In 1964, Phil Knight and Bill Bowerman came together to form a company known as Blue Ribbon Sports. From a simple handshake, each man invested $500 to import the Japanese shoe Tiger and sell them in America.
At the time, most athletes the world over preferred German shoe brands. The pair hence established Blue Ribbon Sports Inc., which would later change its name to the successful sports apparel company we all know as Nike.
Nike’s success story is worth listening to by anyone who’s interested in sports gear or how companies run. As such, here’s an outline to help you get the lowdown on this successful sportswear firm and how its story began.
The Start of Nike
Bill Bowerman loved running and enjoyed improving his athletes’ performance. He was a nationally recognized track and field trainer at the University of Oregon. Phil Knight was an athlete and was in Bowerman’s track and field program. Then he went on to earn an MBA degree from Stanford University.
Both Knight and Bowerman thought that shoe technology needed improving. Knight even came up with a paper that detailed how quality shoes made in Japan could compete with the world’s top brands at the time.
Bowerman actively developed comfortable, affordable, and safe shoes to improve his athletes’ performance. While his initial models flopped, Knight’s paper helped him turn his dream into reality.
Knight floated his ideas to several investors but eventually had to work by himself. When he offered his ideas to his old coach, Bowerman suggested that they both team up and establish a partnership.
A Maturing Business
As Blue Ribbon Sports began to grow, it had many mail-order sales and its own storefront. Then it started to dawn on the founders that their future might lie in manufacturing, in addition to distribution and direct sales. Therefore, they took their first steps towards establishing the shoe manufacturing company, Nike. At the same time, they also launched the famous Nike swoosh symbol.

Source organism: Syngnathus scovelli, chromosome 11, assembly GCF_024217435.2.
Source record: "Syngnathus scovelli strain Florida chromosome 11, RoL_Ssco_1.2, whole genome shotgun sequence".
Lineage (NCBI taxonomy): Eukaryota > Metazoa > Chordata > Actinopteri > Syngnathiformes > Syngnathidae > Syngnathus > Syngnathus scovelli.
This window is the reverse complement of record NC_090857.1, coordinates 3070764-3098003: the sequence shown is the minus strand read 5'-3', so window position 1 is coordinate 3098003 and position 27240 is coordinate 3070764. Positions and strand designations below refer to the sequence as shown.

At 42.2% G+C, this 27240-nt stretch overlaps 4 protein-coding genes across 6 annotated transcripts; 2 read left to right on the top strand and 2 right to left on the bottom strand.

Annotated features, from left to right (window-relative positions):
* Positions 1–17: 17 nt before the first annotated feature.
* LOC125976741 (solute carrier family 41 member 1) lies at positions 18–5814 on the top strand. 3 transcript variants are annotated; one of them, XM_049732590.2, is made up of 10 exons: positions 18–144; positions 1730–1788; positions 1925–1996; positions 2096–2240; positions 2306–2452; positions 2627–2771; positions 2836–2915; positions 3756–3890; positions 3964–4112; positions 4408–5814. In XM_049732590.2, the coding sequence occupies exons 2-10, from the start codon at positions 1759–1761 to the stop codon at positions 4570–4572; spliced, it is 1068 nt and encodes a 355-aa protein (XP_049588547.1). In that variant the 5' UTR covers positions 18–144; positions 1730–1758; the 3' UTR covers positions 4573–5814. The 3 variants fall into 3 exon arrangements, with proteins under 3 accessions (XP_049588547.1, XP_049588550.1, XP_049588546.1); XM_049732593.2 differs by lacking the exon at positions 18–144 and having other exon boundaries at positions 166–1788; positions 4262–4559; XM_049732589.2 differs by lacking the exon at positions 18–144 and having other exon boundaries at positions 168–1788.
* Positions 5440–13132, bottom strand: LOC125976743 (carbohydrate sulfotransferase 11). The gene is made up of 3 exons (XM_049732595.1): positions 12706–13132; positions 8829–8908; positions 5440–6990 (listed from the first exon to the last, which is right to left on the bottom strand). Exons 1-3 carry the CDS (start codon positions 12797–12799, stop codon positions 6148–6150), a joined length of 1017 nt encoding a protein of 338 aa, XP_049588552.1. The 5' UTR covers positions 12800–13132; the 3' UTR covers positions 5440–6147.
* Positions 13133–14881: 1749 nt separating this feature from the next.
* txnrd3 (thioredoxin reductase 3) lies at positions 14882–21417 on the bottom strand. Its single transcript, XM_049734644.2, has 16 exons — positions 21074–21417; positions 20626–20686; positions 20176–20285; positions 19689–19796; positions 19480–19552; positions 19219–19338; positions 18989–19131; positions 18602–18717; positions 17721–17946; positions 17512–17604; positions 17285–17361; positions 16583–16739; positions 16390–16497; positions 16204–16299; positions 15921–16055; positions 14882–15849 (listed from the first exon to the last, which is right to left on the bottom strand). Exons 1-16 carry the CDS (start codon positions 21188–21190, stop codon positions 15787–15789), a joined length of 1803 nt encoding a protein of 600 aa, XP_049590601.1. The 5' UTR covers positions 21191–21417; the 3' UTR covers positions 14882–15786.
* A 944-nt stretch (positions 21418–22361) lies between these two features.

It’s believed that there are two critical factors to their eventual success. The first one was that during that time, Knight and Bowerman kept experimenting with shoe technology. At no point did they stop deliberating on how shoes could be improved.
An athlete’s performance would automatically improve when the best athletic shoes were working at their peak. Thus, Bowerman and Knight were able to create a number of new designs, which athletes used at local trials in Oregon.
Secondly, Nike’s eventual success is attributed to how people think of the brand today, with world-famous sports icons like Michael Jordan and Roger Federer endorsing the shoes. Nike knew that their new footwear and technology needed the endorsement and promotion of athletes.
In the beginning, the company managed to secure the promotion and endorsement of Steve Prefontaine, who performed marvelously well in their shoes. Wearing the Nike pair of shoes, Prefontaine performed exceptionally well at the 1972 Munich Olympics. He also went on to be featured in Sports Illustrated magazine.
The Ups and Downs of Nike
In the 1980s, Nike tasted some highs and lows. Aerobics became a massive phenomenon, and that sort of movement required specific shoes. Nike could have grabbed the opportunity to manufacture and sell aerobics shoes, but they missed that opportunity by a mile.
Fortunately, Nike got the chance to redeem itself pretty quickly. They designed and released their latest “airbag” technology, featuring cool, stylish designs as well as clear soles. At the same time, they introduced the hallowed “Bo Knows” ads and the cross-training shoes. The 1980s was also when the “Jordan Air” brand associated with Nike grew. Nike’s Jordan Air is one of the most popular and most enduring brands in history.
The Expansion of Nike
In the 1990s through to the 2000s, Nike started to branch out to soccer, golf, clothing, and other fields in sports. Today, you can see the Nike logo everywhere, from fitness technology to casual wear to workout apparel and, of course, athletic shoes.